Pharmacogenetics can boost your chance of quitting smoking

Pharmacogenetics can boost your chance of quitting smoking

The decision to quit smoking is a big step to improving your health. It is never too late to quit and the benefits include a reduction in cancer, heart and lung disease, and improved quality of life.

When attempting to quit smoking, both counseling and smoking cessation medications can increase your chances of successfully quitting.

The most common medications used to help people quit smoking include nicotine replacement therapy (for example, nicotine patches, gum, lozenges, inhalers, and sprays), bupropion (Zyban), and varenicline (Champix). These medications can reduce cravings and nicotine withdrawal symptoms, but can also cause side effects for some people.

To ensure these medications will be safe and effective for each patient, it is important to take into account not only the patient’s drug history, medical history, and current medications but also the patient’s unique genetic makeup.

Genetic testing can help predict whether people may have a better or worse than predicted response to medications for smoking cessation

For patients who are CYP2A6 normal or ultrarapid metabolizers, varenicline may be more likely to help quit and maintain a smoke-free lifestyle at six months compared to nicotine replacement therapy. Alternatively, CYP2A6 intermediate or poor metabolizers may be more likely to experience side effects from varenicline such as nausea and abnormal dreams [1]. CYP2A6 intermediate or poor metabolizers may also benefit from extended therapy with nicotine replacement therapy compared to stopping after eight weeks [2].

Genetics also affects bupropion response when using it to help quit smoking. The results of a pooled analysis of two clinical trials suggest that genetic variants in the ANKK1 gene (rs1800497) influence response to bupropion for smoking cessation. Patients with the GG genotype who are treated with bupropion may be more likely to quit smoking as compared to patients with the AA or AG genotypes [3]. The rs1808682 SNP is also associated with bupropion response: patients with AA or AG genotypes may have an increased response to bupropion for smoking cessation [4].

Personalizing smoking cessation treatment with TreatGxPlus

TreatGxPlus offers pharmacogenetic testing and a decision support tool that helps tailor medications to the patient’s unique genetic makeup and health profile. TreatGxPlus detects interactions between medications, genetics and health information to minimize drug-related side effects and increase the likelihood of selecting an effective medication.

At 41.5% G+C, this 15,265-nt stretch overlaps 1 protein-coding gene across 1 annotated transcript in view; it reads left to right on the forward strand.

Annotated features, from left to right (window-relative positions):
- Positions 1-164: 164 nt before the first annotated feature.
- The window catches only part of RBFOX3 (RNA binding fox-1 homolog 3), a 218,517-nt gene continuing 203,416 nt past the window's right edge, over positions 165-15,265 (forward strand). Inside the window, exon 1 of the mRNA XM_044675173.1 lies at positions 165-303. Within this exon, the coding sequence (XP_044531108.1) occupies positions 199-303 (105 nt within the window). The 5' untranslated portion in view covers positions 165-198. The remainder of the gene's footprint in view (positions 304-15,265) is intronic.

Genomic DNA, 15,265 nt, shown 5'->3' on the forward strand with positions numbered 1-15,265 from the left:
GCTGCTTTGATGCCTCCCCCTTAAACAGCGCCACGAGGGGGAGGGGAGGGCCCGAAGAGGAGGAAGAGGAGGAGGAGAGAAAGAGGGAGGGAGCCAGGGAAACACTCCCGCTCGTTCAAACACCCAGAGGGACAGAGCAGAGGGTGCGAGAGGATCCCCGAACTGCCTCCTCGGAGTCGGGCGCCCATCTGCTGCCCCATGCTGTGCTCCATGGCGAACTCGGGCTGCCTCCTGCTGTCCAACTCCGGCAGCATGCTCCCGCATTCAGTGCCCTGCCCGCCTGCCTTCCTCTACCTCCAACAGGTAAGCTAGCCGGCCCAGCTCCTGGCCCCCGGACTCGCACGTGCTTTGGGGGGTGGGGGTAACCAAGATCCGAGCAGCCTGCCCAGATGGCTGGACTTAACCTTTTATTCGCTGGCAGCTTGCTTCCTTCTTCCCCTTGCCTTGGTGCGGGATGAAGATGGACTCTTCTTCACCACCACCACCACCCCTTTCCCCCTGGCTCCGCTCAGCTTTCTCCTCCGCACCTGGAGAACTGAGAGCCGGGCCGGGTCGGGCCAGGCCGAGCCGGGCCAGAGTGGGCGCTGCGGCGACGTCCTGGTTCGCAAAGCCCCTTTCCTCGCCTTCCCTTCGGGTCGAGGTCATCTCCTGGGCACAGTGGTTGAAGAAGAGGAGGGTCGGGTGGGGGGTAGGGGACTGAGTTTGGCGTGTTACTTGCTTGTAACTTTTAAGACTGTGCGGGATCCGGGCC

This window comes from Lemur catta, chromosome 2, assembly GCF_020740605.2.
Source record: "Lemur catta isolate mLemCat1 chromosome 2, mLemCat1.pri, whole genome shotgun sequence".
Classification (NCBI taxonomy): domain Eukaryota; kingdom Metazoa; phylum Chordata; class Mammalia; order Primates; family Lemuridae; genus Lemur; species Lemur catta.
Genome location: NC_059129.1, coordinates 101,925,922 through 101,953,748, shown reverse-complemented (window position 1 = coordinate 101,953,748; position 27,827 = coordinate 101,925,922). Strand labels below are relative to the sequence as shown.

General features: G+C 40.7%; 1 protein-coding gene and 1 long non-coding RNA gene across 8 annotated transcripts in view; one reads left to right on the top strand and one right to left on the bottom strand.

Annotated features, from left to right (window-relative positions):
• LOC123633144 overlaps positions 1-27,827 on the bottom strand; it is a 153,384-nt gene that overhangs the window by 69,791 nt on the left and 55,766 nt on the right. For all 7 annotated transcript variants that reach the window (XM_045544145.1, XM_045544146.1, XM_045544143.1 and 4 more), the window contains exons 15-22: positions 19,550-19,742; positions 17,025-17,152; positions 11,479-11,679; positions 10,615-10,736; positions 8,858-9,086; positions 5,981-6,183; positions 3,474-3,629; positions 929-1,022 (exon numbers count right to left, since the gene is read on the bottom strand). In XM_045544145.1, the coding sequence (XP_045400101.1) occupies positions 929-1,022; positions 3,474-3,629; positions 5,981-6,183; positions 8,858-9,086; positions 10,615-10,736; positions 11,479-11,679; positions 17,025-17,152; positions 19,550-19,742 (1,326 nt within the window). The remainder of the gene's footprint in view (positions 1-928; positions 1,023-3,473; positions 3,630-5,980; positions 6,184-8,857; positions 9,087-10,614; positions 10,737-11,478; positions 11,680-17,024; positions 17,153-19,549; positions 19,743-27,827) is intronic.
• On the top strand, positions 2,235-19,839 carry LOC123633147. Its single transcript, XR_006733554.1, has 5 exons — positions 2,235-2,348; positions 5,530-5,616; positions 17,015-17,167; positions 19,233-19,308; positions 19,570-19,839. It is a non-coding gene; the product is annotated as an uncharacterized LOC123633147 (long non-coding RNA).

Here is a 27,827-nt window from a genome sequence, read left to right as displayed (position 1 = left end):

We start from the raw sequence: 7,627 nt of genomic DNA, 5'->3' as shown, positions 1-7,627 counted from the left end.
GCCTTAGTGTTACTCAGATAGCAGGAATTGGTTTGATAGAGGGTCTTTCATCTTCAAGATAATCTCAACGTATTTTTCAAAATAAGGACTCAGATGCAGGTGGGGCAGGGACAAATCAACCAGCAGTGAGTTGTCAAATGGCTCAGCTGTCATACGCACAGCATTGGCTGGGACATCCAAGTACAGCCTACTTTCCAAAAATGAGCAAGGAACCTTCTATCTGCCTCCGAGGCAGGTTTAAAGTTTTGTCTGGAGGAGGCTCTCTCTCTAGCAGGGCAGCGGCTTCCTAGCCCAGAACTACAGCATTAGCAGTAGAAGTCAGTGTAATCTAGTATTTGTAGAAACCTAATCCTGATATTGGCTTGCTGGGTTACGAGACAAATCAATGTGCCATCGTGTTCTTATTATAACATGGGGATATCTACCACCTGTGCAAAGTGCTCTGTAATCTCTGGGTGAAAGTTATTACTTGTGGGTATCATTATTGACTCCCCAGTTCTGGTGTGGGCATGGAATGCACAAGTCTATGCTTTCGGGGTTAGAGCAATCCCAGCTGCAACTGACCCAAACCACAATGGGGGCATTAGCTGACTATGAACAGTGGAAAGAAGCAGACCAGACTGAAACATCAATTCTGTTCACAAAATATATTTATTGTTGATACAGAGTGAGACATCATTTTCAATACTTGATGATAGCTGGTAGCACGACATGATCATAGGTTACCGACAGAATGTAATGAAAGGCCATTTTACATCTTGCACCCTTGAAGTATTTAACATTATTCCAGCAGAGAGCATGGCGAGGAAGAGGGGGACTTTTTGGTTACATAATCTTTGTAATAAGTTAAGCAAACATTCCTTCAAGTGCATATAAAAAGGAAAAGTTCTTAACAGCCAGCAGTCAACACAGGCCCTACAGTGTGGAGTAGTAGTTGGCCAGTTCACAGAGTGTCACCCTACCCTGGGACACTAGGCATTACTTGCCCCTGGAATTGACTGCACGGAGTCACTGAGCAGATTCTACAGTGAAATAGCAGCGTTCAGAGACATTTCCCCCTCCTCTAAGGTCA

In smoking cessation, the TreatGx decision support tool generates personalized medication options based on high-level evidence as well as the patient’s drug history, medical history, current medications and genetic variants. All the results from the TreatGxPlus pharmacogenetic report are automatically uploaded into the TreatGx decision support tool and are ready to use. The medication options include individualized dose and approximate drug cost relative to other drugs shown.

 


 

In Canada, TreatGxPlus is brought to you in partnership with LifeLabs

 

1. Lerman C, et al. Use of the nicotine metabolite ratio as a genetically informed biomarker of response to nicotine patch or varenicline for smoking cessation. Available at: https://www.ncbi.nlm.nih.gov/pubmed/25588294.
2. Lerman C, et al. Genetic variation in nicotine metabolism predicts the efficacy of extended-duration transdermal nicotine therapy. Available at: https://www.ncbi.nlm.nih.gov/pubmed/20336063.
3. David SP, et al. Bupropion efficacy for smoking cessation is influenced by the DRD2 Taq1A polymorphism: analysis of pooled data from two clinical trials. Available at: https://www.ncbi.nlm.nih.gov/pubmed/18058343.
4. King, D. P. et al. Smoking Cessation Pharmacogenetics: Analysis of Varenicline and Bupropion in Placebo-Controlled Clinical Trials. Neuropsychopharmacology 37, 641 (2012).

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